In my journey so far as a single mother, I have experienced an emotional roller coaster like none I’ve ever ridden. And not just romantically–that’s actually probably the easiest part of the ride. The scariest and most difficult parts of the ride have been dealing with my self-image, managing and changing the dynamics of my friendships, and reconciling societal perspectives with my reality.
Some days, I get to a place where I want to share this experience, and other days, I don’t–mostly because I don’t want to deal with any more opinions. I also don’t like that some think I sound bitter (and in some instances, I am)–when my bitterness has waned significantly over the last two years. What’s funny is that the more I talk, the more some think I’m bitter, when in actuality, the less bitter I am, the more willing I am to talk. There was a time that the last thing I wanted to do was talk about what I was going through. And I avoided people like the plague for fear of being seen by people whose opinions I valued as a negative Nancy and bitter Betty. And then I think to myself that the bitterness that’s left should be understood–why is it even such a negative label? Emotions are what they are, so who can judge me and say and too bitter–from my perspective, it’s just as relevant to wonder if I’m bitter enough because I haven’t allowed my bitterness to permeate my decision-making as a mother. So then I began to really appreciate the people who ASKED me how I was doing and stayed around no matter what I was talking about, whether it highlighted my bitterness or not. Because they still saw me, Ranada, and still cared about me as a full person, and didn’t confine me to the box I limited my own self-image to.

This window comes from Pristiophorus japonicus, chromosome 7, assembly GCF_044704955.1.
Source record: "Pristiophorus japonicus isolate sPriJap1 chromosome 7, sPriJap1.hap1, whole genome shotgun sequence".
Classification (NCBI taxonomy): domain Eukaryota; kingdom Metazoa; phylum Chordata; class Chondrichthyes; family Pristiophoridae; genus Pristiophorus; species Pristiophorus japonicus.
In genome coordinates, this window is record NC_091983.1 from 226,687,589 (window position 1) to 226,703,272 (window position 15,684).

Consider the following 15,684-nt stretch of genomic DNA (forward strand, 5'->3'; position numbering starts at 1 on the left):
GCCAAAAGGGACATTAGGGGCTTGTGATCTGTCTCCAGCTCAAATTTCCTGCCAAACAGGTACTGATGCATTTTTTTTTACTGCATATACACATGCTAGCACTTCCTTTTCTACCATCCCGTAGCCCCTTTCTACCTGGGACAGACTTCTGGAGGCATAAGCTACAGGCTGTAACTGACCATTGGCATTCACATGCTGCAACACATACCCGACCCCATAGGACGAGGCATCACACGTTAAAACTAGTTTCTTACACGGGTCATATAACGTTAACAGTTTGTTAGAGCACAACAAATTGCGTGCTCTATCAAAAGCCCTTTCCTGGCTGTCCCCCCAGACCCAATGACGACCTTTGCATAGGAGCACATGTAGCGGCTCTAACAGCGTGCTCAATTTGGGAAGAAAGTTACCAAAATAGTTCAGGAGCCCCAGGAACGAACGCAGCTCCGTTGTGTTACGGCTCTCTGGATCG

There are times that I also wonder why I care what people think. And I’ve realized it’s because I’m human. Humans need to be liked, accepted, affirmed, and understood. So when I’m feeling my loneliest, it’s because I feel like the group of people who have tried to understand what my life has been like in the last two years is much smaller than the group of people I considered my friends before this ordeal began. It’s all an exercise in evaluation.
Self-evaluation, which I’ve gone above and beyond in doing for the last two years and had to realize that even though so many of the self-help articles begin and end with self-evaluation, that I was being WAY too hard on myself, and there definitely is a such thing as judging yourself too harshly.
The evaluation of the people I can truly call my village, understanding that I could not have made it to this place in my life without their support and understanding that you can’t predict who will be standing there when the dust settles. And you can only trust that God sends his encouragement through the people He chooses–over the last two years, I’ve received a good word from the most unlikeliest of places, and they were salve for my soul.
The evaluation of my previous perspectives, societal ideals, and my current reality in the context of those.
The evaluation of what happiness is to me and what role hardships have in my journey.
Zora Neale Hurston’s birthday was yesterday, and one of her most well known quotes is
There are years that ask questions and years that answer.
Sometimes I think 2012 and 2013 were question-asking years and I’m hoping 2014 is an answer-giving year. But time will tell, huh?
So as my bitterness continues to subside, or at least I continue becoming one with it and learning to not care if people use it as a label when I’m only speaking my truth, I am kinda looking forward to sharing the lessons and emotions and outlooks from this joyful yet painful, rewarding yet taxing, fun yet hard, loving yet lonely journey as a single mother. Happy new year!